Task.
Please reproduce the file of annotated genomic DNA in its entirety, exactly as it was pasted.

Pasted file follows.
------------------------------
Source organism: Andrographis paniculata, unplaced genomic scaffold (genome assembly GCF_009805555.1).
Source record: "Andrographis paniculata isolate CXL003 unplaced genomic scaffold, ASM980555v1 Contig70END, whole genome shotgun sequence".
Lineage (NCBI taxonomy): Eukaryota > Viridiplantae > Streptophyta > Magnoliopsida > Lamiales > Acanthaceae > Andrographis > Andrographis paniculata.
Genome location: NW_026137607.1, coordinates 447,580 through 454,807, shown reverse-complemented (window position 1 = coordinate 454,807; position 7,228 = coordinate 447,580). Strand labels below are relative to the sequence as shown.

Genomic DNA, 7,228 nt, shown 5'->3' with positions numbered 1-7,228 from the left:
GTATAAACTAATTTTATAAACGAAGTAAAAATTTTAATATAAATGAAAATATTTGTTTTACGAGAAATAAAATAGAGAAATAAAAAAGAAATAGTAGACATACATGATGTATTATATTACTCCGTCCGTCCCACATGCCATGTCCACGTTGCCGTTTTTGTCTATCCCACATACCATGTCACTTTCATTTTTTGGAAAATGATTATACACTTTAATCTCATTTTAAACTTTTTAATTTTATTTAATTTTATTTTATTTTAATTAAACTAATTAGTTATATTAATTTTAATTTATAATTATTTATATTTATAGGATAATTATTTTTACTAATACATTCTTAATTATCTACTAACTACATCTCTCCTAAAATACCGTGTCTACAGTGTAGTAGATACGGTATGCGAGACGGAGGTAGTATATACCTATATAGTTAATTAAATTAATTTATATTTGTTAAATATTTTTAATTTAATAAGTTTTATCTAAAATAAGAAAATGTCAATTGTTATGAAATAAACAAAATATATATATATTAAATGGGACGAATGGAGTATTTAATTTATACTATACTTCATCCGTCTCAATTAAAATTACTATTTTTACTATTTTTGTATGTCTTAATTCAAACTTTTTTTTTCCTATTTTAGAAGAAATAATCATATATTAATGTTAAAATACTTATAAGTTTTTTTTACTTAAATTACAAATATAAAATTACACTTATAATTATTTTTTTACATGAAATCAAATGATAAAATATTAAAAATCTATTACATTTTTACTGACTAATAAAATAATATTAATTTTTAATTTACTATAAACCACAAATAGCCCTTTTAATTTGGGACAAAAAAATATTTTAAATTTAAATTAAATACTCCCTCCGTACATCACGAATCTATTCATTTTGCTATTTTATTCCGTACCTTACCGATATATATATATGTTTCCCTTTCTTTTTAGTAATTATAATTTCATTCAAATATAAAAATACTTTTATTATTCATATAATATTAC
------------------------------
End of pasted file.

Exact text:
Source organism: Andrographis paniculata, unplaced genomic scaffold (genome assembly GCF_009805555.1).
Source record: "Andrographis paniculata isolate CXL003 unplaced genomic scaffold, ASM980555v1 Contig70END, whole genome shotgun sequence".
Lineage (NCBI taxonomy): Eukaryota > Viridiplantae > Streptophyta > Magnoliopsida > Lamiales > Acanthaceae > Andrographis > Andrographis paniculata.
Genome location: NW_026137607.1, coordinates 447,580 through 454,807, shown reverse-complemented (window position 1 = coordinate 454,807; position 7,228 = coordinate 447,580). Strand labels below are relative to the sequence as shown.

Genomic DNA, 7,228 nt, shown 5'->3' with positions numbered 1-7,228 from the left:
GTATAAACTAATTTTATAAACGAAGTAAAAATTTTAATATAAATGAAAATATTTGTTTTACGAGAAATAAAATAGAGAAATAAAAAAGAAATAGTAGACATACATGATGTATTATATTACTCCGTCCGTCCCACATGCCATGTCCACGTTGCCGTTTTTGTCTATCCCACATACCATGTCACTTTCATTTTTTGGAAAATGATTATACACTTTAATCTCATTTTAAACTTTTTAATTTTATTTAATTTTATTTTATTTTAATTAAACTAATTAGTTATATTAATTTTAATTTATAATTATTTATATTTATAGGATAATTATTTTTACTAATACATTCTTAATTATCTACTAACTACATCTCTCCTAAAATACCGTGTCTACAGTGTAGTAGATACGGTATGCGAGACGGAGGTAGTATATACCTATATAGTTAATTAAATTAATTTATATTTGTTAAATATTTTTAATTTAATAAGTTTTATCTAAAATAAGAAAATGTCAATTGTTATGAAATAAACAAAATATATATATATTAAATGGGACGAATGGAGTATTTAATTTATACTATACTTCATCCGTCTCAATTAAAATTACTATTTTTACTATTTTTGTATGTCTTAATTCAAACTTTTTTTTTCCTATTTTAGAAGAAATAATCATATATTAATGTTAAAATACTTATAAGTTTTTTTTACTTAAATTACAAATATAAAATTACACTTATAATTATTTTTTTACATGAAATCAAATGATAAAATATTAAAAATCTATTACATTTTTACTGACTAATAAAATAATATTAATTTTTAATTTACTATAAACCACAAATAGCCCTTTTAATTTGGGACAAAAAAATATTTTAAATTTAAATTAAATACTCCCTCCGTACATCACGAATCTATTCATTTTGCTATTTTATTCCGTACCTTACCGATATATATATATGTTTCCCTTTCTTTTTAGTAATTATAATTTCATTCAAATATAAAAATACTTTTATTATTCATATAATATTAC